Effective Ways to Teach Children Financial Literacy

Many would agree that financial matters and debts are only an adult’s problem. Adults are bombarded with ballooning credit card debts and student loans. According to reports, an average American owes almost $93,000 in debts. It’s somehow scary to think, given that you’re supposed to maintain good credit scores.

But just like any other problem, huge debts are preventable. Good finance management is the key. But what about starting the prevention early? Maybe, mastering financial literacy is essential. But you can only master something if you start young.

You might have kids now, and you don’t want them to end up drowning in debts when they grow up. In that case, you may want to teach them financial management at a very young age. But how can you do it? Here are some tips you can try to teach your children about handling finances.

Help them open a bank account

Plan to bring your kids on your next trip to the bank. Opening a kid’s savings account can be a learning experience for your children.  Keep in mind that you can either open a custodial account or a joint account with your child. This is going to be based upon the state where you live and your bank. You may want to talk to a banker about your options.

What’s great about a savings account for your kids is it can teach them about bank processes. Banks also have several ways to make baking exciting for children. This could make saving a fun activity for them. It’ll be a great help to teach your kids about growing their savings and setting goals.

Teach them about cost-cutting

There are times when children want to buy something so bad. You can let it slide every once in a while, but you should not tolerate it. They’re kids, but they have to understand that money doesn’t fall from the tree. All the things you buy are products of your hard work. And if something isn’t deserving of the expenses, you can’t buy it for them.

Show them the things that you prioritize most. Then show them things you can’t buy because you’re cutting costs. Your kids should know that expenses should be based on the family’s top priorities. That they’ll need to make sacrifices by cost-cutting if the funds are not sufficient.

children at school

Use academic learning

Teaching money management in schools is being implemented in some states. They’re somehow trying to catch on. Education about money is very important cause it’s the foundation of financial literacy. There may be charter schools or any public ones near you with financial literacy subjects in their curriculum. You might want to check that. But whether it’s being taught in your kids’ school or not, you can still contribute to their learning.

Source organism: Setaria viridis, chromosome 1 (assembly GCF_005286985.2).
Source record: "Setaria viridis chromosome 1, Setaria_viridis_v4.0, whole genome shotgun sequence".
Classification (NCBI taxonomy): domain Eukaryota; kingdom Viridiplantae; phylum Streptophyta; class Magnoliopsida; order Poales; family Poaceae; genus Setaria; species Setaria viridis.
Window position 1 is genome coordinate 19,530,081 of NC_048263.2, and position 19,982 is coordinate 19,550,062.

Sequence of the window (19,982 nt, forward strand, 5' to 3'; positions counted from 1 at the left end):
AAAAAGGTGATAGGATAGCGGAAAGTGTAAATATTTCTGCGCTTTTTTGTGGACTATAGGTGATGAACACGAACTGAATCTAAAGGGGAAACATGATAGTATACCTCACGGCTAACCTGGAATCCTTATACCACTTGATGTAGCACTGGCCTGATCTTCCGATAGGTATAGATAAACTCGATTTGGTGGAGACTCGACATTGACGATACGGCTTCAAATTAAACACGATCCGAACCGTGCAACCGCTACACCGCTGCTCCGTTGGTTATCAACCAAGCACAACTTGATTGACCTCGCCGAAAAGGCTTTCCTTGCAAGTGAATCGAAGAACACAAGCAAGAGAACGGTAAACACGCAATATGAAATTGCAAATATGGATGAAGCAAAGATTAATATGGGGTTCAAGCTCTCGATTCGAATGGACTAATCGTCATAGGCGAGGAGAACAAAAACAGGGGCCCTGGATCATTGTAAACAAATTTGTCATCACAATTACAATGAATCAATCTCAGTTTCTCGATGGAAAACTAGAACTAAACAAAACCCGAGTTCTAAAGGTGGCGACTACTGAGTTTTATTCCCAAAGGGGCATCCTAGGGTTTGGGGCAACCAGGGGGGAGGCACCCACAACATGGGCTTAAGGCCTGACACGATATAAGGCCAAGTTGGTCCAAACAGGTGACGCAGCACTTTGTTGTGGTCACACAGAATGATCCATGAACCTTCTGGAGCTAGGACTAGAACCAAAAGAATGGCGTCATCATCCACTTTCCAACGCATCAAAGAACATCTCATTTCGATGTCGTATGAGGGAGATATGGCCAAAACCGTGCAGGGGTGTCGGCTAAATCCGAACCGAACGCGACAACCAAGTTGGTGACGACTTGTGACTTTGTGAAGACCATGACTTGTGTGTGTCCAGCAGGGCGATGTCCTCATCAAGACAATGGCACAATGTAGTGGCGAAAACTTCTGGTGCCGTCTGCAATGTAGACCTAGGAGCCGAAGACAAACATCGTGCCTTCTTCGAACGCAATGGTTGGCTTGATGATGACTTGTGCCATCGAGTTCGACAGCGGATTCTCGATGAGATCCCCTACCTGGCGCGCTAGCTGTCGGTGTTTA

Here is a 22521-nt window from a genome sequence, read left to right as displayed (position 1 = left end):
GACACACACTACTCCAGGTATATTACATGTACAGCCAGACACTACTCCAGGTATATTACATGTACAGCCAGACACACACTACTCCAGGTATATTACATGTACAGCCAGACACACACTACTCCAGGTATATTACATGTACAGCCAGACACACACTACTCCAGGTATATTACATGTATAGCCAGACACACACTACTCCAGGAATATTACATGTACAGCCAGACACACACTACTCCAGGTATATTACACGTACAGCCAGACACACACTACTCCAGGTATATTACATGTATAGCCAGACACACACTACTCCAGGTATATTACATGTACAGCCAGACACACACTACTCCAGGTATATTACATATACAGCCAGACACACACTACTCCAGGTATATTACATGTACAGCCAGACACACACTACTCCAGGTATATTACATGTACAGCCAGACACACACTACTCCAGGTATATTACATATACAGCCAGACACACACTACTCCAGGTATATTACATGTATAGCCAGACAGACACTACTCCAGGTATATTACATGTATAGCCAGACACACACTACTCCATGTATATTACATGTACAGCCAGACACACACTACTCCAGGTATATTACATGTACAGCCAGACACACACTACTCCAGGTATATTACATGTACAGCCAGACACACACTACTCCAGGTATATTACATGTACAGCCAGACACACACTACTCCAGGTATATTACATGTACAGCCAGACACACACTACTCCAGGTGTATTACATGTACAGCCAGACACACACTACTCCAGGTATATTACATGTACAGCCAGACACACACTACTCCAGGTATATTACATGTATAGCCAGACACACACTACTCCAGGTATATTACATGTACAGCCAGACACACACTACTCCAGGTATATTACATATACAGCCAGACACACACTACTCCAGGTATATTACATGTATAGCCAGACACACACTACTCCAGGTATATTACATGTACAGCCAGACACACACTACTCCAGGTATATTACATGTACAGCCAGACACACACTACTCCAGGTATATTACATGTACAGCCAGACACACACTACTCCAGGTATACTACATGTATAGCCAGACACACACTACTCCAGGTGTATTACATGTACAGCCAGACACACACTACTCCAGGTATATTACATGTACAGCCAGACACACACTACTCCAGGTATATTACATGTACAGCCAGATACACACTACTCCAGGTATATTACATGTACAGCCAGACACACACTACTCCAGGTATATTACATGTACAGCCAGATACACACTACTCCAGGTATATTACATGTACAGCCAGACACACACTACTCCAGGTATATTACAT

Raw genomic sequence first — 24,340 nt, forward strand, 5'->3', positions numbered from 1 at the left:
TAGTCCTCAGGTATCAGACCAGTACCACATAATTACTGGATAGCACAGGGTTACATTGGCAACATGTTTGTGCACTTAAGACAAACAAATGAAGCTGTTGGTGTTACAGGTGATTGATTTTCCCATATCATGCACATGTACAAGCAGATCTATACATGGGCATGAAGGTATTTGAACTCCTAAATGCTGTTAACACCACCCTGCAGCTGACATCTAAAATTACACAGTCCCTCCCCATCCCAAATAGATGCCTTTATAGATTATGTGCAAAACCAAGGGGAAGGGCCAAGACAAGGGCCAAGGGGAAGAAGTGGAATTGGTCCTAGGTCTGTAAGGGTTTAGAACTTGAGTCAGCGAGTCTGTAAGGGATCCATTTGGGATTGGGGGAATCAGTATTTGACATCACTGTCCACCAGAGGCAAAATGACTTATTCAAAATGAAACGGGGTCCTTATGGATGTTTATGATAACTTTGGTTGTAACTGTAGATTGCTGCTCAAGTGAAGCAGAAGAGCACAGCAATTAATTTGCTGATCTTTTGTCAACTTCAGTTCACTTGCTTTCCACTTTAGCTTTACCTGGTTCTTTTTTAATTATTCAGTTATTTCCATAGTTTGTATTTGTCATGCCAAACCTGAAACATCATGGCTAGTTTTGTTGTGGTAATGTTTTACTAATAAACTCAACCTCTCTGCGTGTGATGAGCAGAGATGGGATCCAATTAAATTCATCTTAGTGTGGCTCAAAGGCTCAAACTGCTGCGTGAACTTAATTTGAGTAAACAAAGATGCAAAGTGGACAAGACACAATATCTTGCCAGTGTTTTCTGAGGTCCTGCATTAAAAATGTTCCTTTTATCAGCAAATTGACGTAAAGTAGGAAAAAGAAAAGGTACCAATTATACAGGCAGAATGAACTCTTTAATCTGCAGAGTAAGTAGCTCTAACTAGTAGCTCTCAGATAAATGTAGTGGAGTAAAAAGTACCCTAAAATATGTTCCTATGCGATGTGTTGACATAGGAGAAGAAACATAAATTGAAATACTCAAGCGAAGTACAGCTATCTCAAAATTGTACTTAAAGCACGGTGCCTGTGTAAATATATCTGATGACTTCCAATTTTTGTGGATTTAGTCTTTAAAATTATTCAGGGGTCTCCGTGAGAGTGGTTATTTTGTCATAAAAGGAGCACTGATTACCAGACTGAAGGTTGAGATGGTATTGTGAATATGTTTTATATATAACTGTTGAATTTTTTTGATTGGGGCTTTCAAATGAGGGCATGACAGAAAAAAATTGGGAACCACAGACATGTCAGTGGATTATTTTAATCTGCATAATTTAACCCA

Do this by using their lessons as part of your money management lectures. Use Math problems for them to solve. Incorporate budgeting in those Math problems. Ask them about what they learned on the law of supply and demand. Give them real-world examples that they can associate with them as kids who want to manage finances. This way, they’ll know that financial literacy can be relevant to whatever they’re studying in class.

Involve them in budgeting

One task you can involve your children in is budgeting expenses in the house. This is where they’ll see how much you’re spending to keep the electricity on. It’s where they’ll realize how much money you’re sparing for utility bills. They’ll also know the amount you’re saving to keep your fridge full. Teach them what goes behind the scenes.

It will help them fully understand that managing finances in your house isn’t simple. You’ll have to show them how you balance expenses and still manage to keep something for your savings. This is where you can set a good example to your children on how to set priorities properly.

Have them practice budgeting on their own after giving them an example. Give them their “salary” and see how they’ll budget this based on what they prioritize. Next thing you know, they’re avoiding candies to save for a new toy.

Give them rewards for saving

Teaching skills to a child may become more effective through positive reinforcement. You can apply this by giving them rewards after a successful attempt at a finance handling task. For example, make them save $10 for a week, and you’ll give them $10 as a prize. That can imply the idea of getting more if they’re willing to save more.

That’s how sales and discounts work anyway in the real world. Give them prizes for completing a money management task. It’ll inspire them to save more.

Children’s knowledge about money is limited because they’re not working for it. If you can at least teach them how to save, they’ll learn how to be financially responsible while they’re still young.

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